00:16:12 Jeremy Ruch
Um, and so you're wasting time and you're damaging a potential. As you alluded to, a a potential future prospects who might one day be a good fit for what you're selling or something else you might be selling down the road.
00:16:23 Jeremy Ruch
Um, and so it is interesting, and I have found this to be true. Like you know, when I'm selling bandolier.
00:16:30 Jeremy Ruch
The folks that I don't think are a good fit are often actually the.
00:16:34 Jeremy Ruch
The ones who wind up being the most interesting is actually sometimes a challenge to be like, hey, this is a breakup conversation like we're not a good fit for you, but there's a reason for that. Which is, I think folks are attuned to expect sales people to push something on to them. And when somebody doesn't, they get pretty surprised by it. Yeah, well?
00:16:49 Joe Barhoum
Is there something interesting about all this and I've been trying to figure out for a while now.
00:16:55 Joe Barhoum
So chicken or the egg. I don't know which one came first, but the construct of quotas and commissions I think is a. It's something that needs to be explored further by people smarter than me.
00:17:07 Joe Barhoum
The pressure that's put on salespeople to perform monthly, quarterly annually depends on what they sell, right?
00:17:14 Joe Barhoum
That pressure, I think, drives some of the behavior that we're identifying as things that we don't want our salespeople to be doing. Things that we don't want to be doing.
00:17:24 Joe Barhoum
Being pushy, for example, believe me. I've been there. You know, 4 five days away from closing out the quarter and below my quota. I'm going to put on your paper if I don't hit my number, what can I close like go through all the opportunities and figure out what do I have to do to get you in this car today, right? And I'm curious what your thoughts are kind of nodding along, so it's a good makes you feel good. What are your thoughts on?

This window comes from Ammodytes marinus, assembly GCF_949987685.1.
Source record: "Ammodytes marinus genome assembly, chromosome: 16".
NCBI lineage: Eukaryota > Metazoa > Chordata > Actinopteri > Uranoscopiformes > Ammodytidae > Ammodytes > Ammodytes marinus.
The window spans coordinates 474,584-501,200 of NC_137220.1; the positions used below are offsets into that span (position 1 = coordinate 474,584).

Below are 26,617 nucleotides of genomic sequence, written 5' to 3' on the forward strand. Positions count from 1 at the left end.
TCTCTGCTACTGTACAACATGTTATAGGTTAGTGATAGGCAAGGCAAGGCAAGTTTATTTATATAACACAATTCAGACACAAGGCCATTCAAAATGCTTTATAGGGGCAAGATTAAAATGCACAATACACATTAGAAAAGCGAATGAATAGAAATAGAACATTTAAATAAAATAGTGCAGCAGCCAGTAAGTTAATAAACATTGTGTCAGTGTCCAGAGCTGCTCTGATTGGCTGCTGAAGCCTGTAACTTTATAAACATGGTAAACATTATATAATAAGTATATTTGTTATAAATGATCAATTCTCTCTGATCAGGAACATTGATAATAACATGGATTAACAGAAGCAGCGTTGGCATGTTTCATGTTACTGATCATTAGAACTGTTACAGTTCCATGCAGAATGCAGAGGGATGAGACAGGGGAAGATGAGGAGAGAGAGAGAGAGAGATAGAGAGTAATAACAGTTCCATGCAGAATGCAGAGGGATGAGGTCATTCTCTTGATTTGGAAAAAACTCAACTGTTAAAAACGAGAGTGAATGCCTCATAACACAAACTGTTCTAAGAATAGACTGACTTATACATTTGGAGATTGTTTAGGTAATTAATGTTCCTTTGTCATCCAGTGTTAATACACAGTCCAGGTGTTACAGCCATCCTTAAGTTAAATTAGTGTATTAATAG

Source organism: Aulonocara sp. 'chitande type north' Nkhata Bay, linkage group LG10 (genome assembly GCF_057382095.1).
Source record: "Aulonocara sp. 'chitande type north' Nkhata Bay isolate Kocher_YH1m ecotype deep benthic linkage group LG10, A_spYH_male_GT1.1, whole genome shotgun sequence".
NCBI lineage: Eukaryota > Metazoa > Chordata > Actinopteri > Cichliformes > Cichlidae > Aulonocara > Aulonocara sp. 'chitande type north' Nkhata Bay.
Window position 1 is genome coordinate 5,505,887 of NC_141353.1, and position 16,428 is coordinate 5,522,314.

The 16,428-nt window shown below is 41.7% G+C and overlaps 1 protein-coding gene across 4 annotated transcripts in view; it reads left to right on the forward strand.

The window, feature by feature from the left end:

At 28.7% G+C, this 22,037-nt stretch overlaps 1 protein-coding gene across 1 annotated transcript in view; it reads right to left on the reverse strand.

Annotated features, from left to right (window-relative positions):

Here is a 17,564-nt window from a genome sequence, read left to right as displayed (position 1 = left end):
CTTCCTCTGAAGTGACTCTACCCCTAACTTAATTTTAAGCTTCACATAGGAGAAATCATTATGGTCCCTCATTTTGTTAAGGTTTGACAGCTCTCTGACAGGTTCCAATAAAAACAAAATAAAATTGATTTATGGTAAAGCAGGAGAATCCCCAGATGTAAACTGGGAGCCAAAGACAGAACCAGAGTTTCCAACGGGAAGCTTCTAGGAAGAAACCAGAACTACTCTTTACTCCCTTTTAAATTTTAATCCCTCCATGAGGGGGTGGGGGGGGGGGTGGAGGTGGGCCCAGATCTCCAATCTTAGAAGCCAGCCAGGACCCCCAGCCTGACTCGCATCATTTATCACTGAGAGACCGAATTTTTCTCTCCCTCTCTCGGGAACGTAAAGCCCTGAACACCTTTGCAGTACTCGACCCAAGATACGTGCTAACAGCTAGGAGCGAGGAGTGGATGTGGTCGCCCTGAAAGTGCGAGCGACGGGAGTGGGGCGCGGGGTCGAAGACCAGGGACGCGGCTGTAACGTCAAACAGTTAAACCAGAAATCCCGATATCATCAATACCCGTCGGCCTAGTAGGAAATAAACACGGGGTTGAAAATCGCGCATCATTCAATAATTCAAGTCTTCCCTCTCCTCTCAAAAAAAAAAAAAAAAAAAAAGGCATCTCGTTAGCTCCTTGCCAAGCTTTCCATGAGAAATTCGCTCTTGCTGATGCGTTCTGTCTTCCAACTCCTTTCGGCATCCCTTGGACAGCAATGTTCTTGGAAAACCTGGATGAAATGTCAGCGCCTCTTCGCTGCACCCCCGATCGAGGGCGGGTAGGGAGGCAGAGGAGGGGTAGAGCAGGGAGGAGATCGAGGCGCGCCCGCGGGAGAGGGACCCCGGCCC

00:17:44 Joe Barhoum
Quotas and how those either should be constructed or historically are constructed. How they use a tool to dictate behavior.
00:17:53 Jeremy Ruch
I think it's a really interesting psychological question, and it's one we thought quite a bit about. At at Bandelier, you know, on one hand we obviously want to incentivize people probably want to incentivize them to to do a good job. The flip side of that is to your point, we don't want to incentivize the wrong type of bait, which becomes actually quite.
00:18:13 Jeremy Ruch
I think it's challenging for any sales organization, but it's actually even more challenging on some level. In our context, because we're providing an outsource service over which our folks don't have full control over the outcomes, right? So the fully aligned thing obviously would would be to provide commissions to our team members based on closed deals of our clients. But actually our team members don't have involvement.
00:18:34 Jeremy Ruch
In closing all those deals, right so there becomes an inherent sort of misalignment of what the actual role is relative to how they're getting paid, so I guess there's there's sort of two questions wrapped up in in one here. The first is well, should commissions exist at all in the second? Well, if they do exist, how should they be structured to sort of minimize the problem we're talking about? So the first question, should commissions exist, and I think.